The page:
Banj(a)wayand Takin-abad/Tiginabad On twin cities or even twin capitals of the province or district of ar-Rukhkhaj. 2. pt 2. And.Kandahar of the Arab conquest 351 and itinerariesof al-Istakhri Baihaqi. T. 1947. us take let and De Groot (1915) suggesteda relation this question of toponymy a step further. 1913. 1982 Institute of Archaeology London References Arne.the names transmittedless throughpolitical motivation than simply folk memory. Abi 'l-Fadhl Muhammad b. . Babur. Marquart in between Banj(a)wayand Takin-Abadin the dual ar-rukhkhajain a verse by Abu'l-'Udafir could have been (cf.vii. AD 1154) = Asfijai or Asfanjay (Atlas of Islam: surat Sijistan) and even the Chinese Chih-p'an(AD 1267-71: cf. all of which sharethe root 'white': Isidore's'IvSt&K AevKr] the 18th-century'white city' (Arne 1947). Husain. See Leyden. one could advancethe argumentthat this abundanceof related names may all have applied to our ruin field at one time or another and when conditions changed have been transferredto lesser settlements nearby. Herrmann 1922). Ibn Hurdadhbahand al-Mas'uidi). To conclude this preliminarysurvey of the early Islamicperiod at Old Kandahar. Ta'rikh-i Baihaqi. I. Ispingajor 'white place' of al-Idrisi (ca. (1967) lists of names. Imago Mundi. Baihaqi. the other hand they could representcities on either side of a boundary:Zabulistanto the east and Seistanto the west. 592. In this way one might repeat another of Fischer's 'white India'. finally. With Pottinger's (1817) Ispeentigh we might tighten the and 'toponymicalcircle' about Old Kandahar equate tigh with tigin. Figure5 Kandahar region(tariq ar-rukhkhaj). In Encyclopaedia of Islam. p. A plan of Qandahar. 4: 73f. vol. J.

see Schoff. S.W. Fischer. ibn Hauqal (Muhammad). J. Trans. vol. Leiden. Sasanidische Numismatik. 1978. Geog. Fischer. 3-4: Iff. Afghan Studies. Arabic text). J. The British Excavations at Old Kandhar: Preliminary Report of the Work of 1978. Abu 'l-Qasim an-Nasibi. Fraser. Kitdb futuh al-buldan. al-Istakhri. Helms. 1938-9. 1979a. M. J. Goebl. 1967. The British Excavations at Old Kandahar: Preliminary Report of the Work of 1977. The Origins of the Islamic State. Kabul. Leyden. S. Helms. 8. 1968. L. Graeci Min. Journal Asiatique. Herrmann. Helms. Studia Iranica. W.. Hitti. Leiden. The son of Aristonax at Kandahar. C. 1961. ibn Hurdadhbah. 1938. tr. s6r. M. Istakhri's Geography. Society for Afghan Studies. Leiden. P. 2 vols. 1979b. French. 3: 171 f. Afghan Studies. 1870. the foremost Place in all of Asia'. 1982. Bonner Jahrbiicher.) 1921. Afghan Studies. Cairo. 'Abd al-Al al-Hini. 1723. Kabul. of al-Baladhuri. 1922. Kitdb surat al-ardh (ed. Leipzig. 1889. R. (tr. I (masalik al-mamalik) (ed. de Goeje. de Goeje). M. The History of Timur-Bec . de Goeje. 'AXecavbaporoXtsp7p0rporoMXt 'Apaxwciao: Zur Lage von Kandahar an Landesverbindungen zwischen Iran und Indien. (tr. Rescher. 1855. M. S. For English trans. New York. Bibliotheca Geographorum Arabicorum. in prep.. Beveridge.J. 2 vols. see Hitti. 1890. Memoirs of Jehlr-ed-Din Muhammad Bdbur . 1. Chabot. Cf. .-B. La grande inscription de Qandahar. 1979. Paris. Chereffedin Ali. Excavations at Old Kandahar 1976-8.) The Bdbur-ndma. Liber expugnationis regionum auctore . (rev. C. . (tr. . Muller). 1927). 1902. J. Report submitted to the Afghan Institute of Archaeology.. 1917-23. Morgenstern. Al-masdlik wa'l-mamdlik. King). and Thewalt V. CaravanJourneys. Futuh al-buldan. A. 1978. M. 2 vols. Paris. 1863-6. Lockhart. al-Idrisi. ed. (ed. K. Darmesteter. Ceramic finds dating to the Islamic period. 1857.W. Tabula X: Isidori Mansiones Parthiae. S.352 S. London. Nimruz. 2: If. Helms. Die Westldnder in der chinesischen Kartographie.. Afghan Studies. See Miller 1926. S.W.W. Old Kandaharexcavations 1976: Preliminary Report. London. Bonn. Un probl&me du toponymie antique dans l'Asie Centrale: les noms anciens de Qandahar.Helms al-Baladhuri. Nadir Shah. 1922. 1976. Ahmad ibn Yahya ibn Jabir. P. Arabic text). Y. D. Parthian Stations. into German by 0. Ferrier. Ibrdhim ibn Muhammad (Abu Ishaq) al-Farisi. P. . English). 15: 195f. W. Report submitted to the Afghan Institute of Archaeology. London. Crowe. A.. A trans. 167: 129f. Isidore of Charax. Helms. For text and trans. repr. L. 6. 2: 9ff. Synodikon Orientale ou Recueil des synodes nestoriens. Brunswick. P. K. J. 2 vols. Leiden. Bibliotheca Geographorum Arabicorum. See Bibliotheca Geographorum Arabicorum. 1916.J. E1-Beladori's 'Kitab futuh el-buldan' (Buch der Eroberung der Ldnder). S. K. London. (ed. 1974. Bernard. London. al-Belddsori (ed. Excavations at 'The City and the famous fortress of Kandahar. I:49ff.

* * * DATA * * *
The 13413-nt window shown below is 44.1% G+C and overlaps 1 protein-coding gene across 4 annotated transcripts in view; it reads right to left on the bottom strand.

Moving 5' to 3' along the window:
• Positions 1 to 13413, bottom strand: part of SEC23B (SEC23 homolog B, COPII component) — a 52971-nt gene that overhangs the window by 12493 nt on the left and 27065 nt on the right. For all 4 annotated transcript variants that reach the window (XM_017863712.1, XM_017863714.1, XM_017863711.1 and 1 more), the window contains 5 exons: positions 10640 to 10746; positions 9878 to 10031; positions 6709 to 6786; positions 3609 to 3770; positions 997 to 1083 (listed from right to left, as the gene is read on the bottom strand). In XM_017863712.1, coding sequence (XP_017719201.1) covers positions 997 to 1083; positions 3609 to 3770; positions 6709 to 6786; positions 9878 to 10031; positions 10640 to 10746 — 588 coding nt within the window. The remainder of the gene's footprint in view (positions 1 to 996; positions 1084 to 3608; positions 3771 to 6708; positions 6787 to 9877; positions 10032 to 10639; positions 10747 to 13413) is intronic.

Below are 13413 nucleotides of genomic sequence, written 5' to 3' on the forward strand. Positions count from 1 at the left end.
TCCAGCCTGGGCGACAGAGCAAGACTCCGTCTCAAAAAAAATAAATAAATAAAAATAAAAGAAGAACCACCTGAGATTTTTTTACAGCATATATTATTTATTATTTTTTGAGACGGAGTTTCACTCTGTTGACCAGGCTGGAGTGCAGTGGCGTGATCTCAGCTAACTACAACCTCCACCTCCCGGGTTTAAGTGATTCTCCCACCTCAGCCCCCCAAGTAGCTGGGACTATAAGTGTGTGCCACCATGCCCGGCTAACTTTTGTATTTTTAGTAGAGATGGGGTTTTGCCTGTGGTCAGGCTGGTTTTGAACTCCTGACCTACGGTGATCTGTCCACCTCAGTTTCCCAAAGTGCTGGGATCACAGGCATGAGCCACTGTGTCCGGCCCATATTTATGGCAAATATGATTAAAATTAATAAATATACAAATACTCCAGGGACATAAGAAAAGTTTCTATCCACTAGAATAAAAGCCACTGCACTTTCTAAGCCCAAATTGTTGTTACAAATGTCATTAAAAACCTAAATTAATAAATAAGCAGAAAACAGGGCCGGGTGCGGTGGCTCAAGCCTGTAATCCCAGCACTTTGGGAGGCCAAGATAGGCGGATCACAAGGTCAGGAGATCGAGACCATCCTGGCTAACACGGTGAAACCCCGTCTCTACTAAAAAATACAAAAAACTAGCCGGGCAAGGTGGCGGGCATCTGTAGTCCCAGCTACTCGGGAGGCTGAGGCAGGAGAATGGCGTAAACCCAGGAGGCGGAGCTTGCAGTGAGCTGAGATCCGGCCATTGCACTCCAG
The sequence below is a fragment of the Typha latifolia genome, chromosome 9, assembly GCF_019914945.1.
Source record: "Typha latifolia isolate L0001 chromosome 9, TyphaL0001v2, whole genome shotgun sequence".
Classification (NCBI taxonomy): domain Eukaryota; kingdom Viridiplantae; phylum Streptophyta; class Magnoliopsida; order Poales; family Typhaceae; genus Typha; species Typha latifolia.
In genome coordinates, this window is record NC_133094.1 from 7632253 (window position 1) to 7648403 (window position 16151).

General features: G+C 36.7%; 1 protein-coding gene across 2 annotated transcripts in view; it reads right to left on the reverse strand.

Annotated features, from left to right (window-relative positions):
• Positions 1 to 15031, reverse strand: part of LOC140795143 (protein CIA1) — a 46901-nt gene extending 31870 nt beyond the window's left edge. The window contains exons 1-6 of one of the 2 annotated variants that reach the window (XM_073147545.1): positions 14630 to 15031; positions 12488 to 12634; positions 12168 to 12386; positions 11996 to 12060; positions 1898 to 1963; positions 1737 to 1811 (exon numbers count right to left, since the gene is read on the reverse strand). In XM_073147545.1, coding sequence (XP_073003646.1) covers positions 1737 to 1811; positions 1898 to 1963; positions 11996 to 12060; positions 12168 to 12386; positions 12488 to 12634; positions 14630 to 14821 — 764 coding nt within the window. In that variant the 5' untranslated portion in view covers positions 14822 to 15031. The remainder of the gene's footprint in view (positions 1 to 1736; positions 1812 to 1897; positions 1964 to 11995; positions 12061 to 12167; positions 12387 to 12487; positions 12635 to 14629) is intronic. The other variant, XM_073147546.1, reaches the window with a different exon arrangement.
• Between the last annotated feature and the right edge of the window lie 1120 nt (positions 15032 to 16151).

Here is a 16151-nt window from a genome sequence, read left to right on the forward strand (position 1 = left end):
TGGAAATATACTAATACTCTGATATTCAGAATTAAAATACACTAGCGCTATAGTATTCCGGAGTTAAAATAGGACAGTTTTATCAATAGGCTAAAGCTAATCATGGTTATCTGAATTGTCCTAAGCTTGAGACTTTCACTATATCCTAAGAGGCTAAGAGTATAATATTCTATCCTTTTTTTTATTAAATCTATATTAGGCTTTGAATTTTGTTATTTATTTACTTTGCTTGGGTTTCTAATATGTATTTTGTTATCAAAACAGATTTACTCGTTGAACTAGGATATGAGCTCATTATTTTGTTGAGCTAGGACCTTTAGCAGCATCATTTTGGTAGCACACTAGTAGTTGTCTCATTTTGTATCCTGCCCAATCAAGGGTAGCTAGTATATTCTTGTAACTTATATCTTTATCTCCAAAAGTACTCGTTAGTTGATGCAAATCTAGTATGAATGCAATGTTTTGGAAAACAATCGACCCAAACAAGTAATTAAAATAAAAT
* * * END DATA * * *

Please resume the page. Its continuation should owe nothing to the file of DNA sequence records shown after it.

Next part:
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For the Islamic period the excavations on behalf of the Society for Afghan Studies have revealed some striking new evidence. W. referring to the conquest of Alexander the Great. It has been identified with an Alexandria/Alexandropolis. W. particularly for the period of the Arab Conquest during the later 7th and early 8th century. For years the site has been central to many arguments about the most ancient geography and history of the region. . impressive ruin field near Afghanistan's modern 'second' city. bearing the same name. This paper outlines some of these emerging new arguments and suggests some tentative additions to the long story of the toponymy of Central Asian cities. Helms Abstract Helms. Kandahar of the Arab conquest Old Kandahar is a large.354 S. S.